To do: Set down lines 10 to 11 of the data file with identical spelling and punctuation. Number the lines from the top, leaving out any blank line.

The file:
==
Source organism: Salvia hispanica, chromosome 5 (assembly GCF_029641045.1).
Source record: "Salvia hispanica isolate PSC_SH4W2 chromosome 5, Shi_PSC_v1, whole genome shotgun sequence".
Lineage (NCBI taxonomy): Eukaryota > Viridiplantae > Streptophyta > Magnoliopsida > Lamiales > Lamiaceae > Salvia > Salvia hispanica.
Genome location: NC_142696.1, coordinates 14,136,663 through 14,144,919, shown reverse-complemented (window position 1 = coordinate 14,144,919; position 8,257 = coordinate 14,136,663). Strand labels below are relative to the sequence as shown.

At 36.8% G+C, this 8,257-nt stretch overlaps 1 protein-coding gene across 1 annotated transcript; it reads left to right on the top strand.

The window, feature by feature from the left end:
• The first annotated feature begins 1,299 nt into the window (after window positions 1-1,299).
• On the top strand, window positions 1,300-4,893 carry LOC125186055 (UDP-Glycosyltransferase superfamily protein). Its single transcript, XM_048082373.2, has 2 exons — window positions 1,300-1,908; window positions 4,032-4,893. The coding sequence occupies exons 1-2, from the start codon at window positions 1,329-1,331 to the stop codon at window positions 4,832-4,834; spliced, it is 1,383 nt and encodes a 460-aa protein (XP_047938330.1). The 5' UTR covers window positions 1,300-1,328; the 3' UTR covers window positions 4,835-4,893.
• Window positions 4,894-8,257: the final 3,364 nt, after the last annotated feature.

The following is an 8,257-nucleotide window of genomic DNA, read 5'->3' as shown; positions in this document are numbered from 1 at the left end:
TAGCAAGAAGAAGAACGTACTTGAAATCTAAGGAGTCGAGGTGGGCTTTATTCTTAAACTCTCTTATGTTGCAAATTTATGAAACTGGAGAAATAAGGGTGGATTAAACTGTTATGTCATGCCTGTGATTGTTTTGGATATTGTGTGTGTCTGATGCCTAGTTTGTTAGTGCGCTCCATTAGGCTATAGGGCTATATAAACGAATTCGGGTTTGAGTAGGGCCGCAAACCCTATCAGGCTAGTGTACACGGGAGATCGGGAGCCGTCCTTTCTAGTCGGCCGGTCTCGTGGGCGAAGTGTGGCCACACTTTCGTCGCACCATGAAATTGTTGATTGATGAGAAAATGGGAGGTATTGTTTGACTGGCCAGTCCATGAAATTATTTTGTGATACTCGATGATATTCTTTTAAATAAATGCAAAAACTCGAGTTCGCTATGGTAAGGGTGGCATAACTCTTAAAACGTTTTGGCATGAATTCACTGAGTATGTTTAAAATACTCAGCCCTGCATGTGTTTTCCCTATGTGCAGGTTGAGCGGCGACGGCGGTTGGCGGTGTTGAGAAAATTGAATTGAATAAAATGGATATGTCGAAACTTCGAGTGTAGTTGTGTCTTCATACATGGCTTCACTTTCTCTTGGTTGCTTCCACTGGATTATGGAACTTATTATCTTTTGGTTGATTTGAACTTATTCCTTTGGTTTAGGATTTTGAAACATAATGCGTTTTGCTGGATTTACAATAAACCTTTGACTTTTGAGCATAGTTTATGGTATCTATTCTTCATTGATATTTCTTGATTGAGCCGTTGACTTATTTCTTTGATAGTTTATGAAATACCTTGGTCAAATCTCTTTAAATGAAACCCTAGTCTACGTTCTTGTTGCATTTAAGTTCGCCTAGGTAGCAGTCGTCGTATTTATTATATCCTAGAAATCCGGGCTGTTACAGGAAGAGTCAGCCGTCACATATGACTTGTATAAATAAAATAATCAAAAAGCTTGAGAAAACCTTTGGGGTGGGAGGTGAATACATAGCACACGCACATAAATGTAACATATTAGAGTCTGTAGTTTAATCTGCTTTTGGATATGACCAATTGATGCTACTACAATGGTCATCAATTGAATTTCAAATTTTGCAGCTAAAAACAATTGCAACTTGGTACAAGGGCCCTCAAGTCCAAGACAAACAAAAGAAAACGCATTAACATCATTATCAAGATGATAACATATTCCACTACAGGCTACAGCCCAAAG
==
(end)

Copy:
The following is an 8,257-nucleotide window of genomic DNA, read 5'->3' as shown; positions in this document are numbered from 1 at the left end:
TAGCAAGAAGAAGAACGTACTTGAAATCTAAGGAGTCGAGGTGGGCTTTATTCTTAAACTCTCTTATGTTGCAAATTTATGAAACTGGAGAAATAAGGGTGGATTAAACTGTTATGTCATGCCTGTGATTGTTTTGGATATTGTGTGTGTCTGATGCCTAGTTTGTTAGTGCGCTCCATTAGGCTATAGGGCTATATAAACGAATTCGGGTTTGAGTAGGGCCGCAAACCCTATCAGGCTAGTGTACACGGGAGATCGGGAGCCGTCCTTTCTAGTCGGCCGGTCTCGTGGGCGAAGTGTGGCCACACTTTCGTCGCACCATGAAATTGTTGATTGATGAGAAAATGGGAGGTATTGTTTGACTGGCCAGTCCATGAAATTATTTTGTGATACTCGATGATATTCTTTTAAATAAATGCAAAAACTCGAGTTCGCTATGGTAAGGGTGGCATAACTCTTAAAACGTTTTGGCATGAATTCACTGAGTATGTTTAAAATACTCAGCCCTGCATGTGTTTTCCCTATGTGCAGGTTGAGCGGCGACGGCGGTTGGCGGTGTTGAGAAAATTGAATTGAATAAAATGGATATGTCGAAACTTCGAGTGTAGTTGTGTCTTCATACATGGCTTCACTTTCTCTTGGTTGCTTCCACTGGATTATGGAACTTATTATCTTTTGGTTGATTTGAACTTATTCCTTTGGTTTAGGATTTTGAAACATAATGCGTTTTGCTGGATTTACAATAAACCTTTGACTTTTGAGCATAGTTTATGGTATCTATTCTTCATTGATATTTCTTGATTGAGCCGTTGACTTATTTCTTTGATAGTTTATGAAATACCTTGGTCAAATCTCTTTAAATGAAACCCTAGTCTACGTTCTTGTTGCATTTAAGTTCGCCTAGGTAGCAGTCGTCGTATTTATTATATCCTAGAAATCCGGGCTGTTACAGGAAGAGTCAGCCGTCACATATGACTTGTATAAATAAAATAATCAAAAAGCTTGAGAAAACCTTTGGGGTGGGAGGTGAATACATAGCACACGCACATAAATGTAACATATTAGAGTCTGTAGTTTAATCTGCTTTTGGATATGACCAATTGATGCTACTACAATGGTCATCAATTGAATTTCAAATTTTGCAGCTAAAAACAATTGCAACTTGGTACAAGGGCCCTCAAGTCCAAGACAAACAAAAGAAAACGCATTAACATCATTATCAAGATGATAACATATTCCACTACAGGCTACAGCCCAAAG